A while back, we used opportunity sketching in just this way. The folks over at TinyPic, which is a free photo and video uploader, found that their traffic had flattened, and so they came to us looking for more user engagement. It was our job to figure out how to marry business needs with user needs in a way that optimizes both. And we began by sketching out three different scenarios and seeing how they played out.
Optimizing Business Goals Only
As a business, TinyPic's goal is to increase ad dollars by getting more user sign ups, and this is easiest done by requiring users to sign up to upload photos. The sketch here includes the three most recent images that the user uploaded (brought up from the browser's cookies), which serve to remind users of their existing commitment to TinyPic in order to convince them to sign up.
Optimizing User Needs Only
However, in order to provide the best user experience, it's important for TinyPic to continue to let users upload media without the hassle of creating accounts and logging in. Here in this sketch, the user is presented with the three most recent images they have uploaded in order to encourage them to upload more.
Optimizing Both Business Goals And User Needs
That third sketch was money. The goal was to find an innovative way to merge business goals and user needs without compromising either. In this case, the images were accompanied with a caption that reminded them to sign up and save their uploads, thus disrupting users with their own content. The directive ("Don't lose them; sign up to save!") is also a call to action, while still giving the users the opportunity to upload media without an account. And it worked! Sign up registration jumped up 30% in the first month, all while still optimizing the user experience. Bingo.
Customer Service and Feedback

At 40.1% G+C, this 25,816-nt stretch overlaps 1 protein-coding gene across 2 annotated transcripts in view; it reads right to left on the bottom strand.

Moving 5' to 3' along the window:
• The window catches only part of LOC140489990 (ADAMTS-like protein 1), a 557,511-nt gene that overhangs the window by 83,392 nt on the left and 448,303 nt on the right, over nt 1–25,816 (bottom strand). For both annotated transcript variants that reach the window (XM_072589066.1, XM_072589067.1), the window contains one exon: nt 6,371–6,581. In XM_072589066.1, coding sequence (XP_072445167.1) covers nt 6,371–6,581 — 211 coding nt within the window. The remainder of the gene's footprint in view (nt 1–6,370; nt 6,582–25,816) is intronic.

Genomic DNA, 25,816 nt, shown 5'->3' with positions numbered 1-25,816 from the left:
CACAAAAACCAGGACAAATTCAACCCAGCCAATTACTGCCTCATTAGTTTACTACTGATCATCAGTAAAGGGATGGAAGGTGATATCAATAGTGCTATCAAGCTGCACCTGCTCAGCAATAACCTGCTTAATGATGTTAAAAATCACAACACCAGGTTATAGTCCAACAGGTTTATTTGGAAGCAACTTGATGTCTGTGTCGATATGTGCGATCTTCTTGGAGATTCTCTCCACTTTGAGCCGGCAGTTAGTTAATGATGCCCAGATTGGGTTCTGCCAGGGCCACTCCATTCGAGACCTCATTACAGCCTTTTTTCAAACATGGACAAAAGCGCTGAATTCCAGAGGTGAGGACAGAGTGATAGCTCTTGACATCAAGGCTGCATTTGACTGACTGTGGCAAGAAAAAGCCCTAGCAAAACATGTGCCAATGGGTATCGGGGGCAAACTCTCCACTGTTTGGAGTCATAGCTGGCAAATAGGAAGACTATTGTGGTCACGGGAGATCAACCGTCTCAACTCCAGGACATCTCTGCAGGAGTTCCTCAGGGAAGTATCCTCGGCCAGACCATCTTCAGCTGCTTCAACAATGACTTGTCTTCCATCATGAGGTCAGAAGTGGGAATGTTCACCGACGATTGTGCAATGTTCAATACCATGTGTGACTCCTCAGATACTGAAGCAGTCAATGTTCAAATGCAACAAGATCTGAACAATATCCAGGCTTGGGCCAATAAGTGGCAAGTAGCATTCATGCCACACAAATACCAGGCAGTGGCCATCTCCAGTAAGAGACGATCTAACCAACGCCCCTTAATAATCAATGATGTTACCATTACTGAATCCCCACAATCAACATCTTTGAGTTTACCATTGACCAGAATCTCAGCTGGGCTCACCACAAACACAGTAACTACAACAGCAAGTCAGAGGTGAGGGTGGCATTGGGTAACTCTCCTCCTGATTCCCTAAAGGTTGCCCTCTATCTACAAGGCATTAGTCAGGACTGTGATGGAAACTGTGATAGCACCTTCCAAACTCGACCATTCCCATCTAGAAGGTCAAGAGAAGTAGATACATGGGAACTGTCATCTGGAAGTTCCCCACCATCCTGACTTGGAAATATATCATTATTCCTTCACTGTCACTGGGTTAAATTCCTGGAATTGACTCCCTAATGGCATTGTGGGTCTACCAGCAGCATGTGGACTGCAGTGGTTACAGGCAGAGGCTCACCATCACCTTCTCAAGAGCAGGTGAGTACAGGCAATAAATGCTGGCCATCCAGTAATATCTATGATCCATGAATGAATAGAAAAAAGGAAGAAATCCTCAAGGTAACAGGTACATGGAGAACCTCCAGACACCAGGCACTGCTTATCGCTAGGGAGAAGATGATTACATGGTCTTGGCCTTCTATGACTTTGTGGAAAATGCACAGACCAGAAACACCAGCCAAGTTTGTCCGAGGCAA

The goal for customer service here is that every customer interaction should blossom into a fruitful conversation. And while that might sound idealistic, customer feedback has sparked and helped shape some of our best ideas. Trends in feedback are especially important to note. Are you receiving the same questions over and over again? Simplify the process. Are certain features consistently unused? Scrap them. By empirically testing what works and what doesn't, you streamline your product, minimizing psychological noise and ensuring the best possible customer experience. In fact, the importance of customer feedback is what led us to create our product suite, so that others have the tools they need to get through every step of the design process.
The goal of user-centered design is not so much to define the user experience, as it is to understand it and help shape it. User centered design is pretty much the opposite of psychological noise. It’s putting your users first and designing your product or website with their needs in mind (functionality and legibility, packaged in an aesthetically pleasing design). Our mission statement — to help companies design for people — demonstrates our commitment to user-centered design, its something we strive to exemplify in all that we do.
You Can Do It All By Yourself
As consumers, we've learned to tune out a lot of the psychological noise we encounter every day. Don't let your work, be it a product or service or website, fall into that category. Know your company's goals and have a clear mission statement. After that, it’s all about designing for your users, prioritizing users’ needs and listening to what your customers are saying about you. Go get 'em, tiger.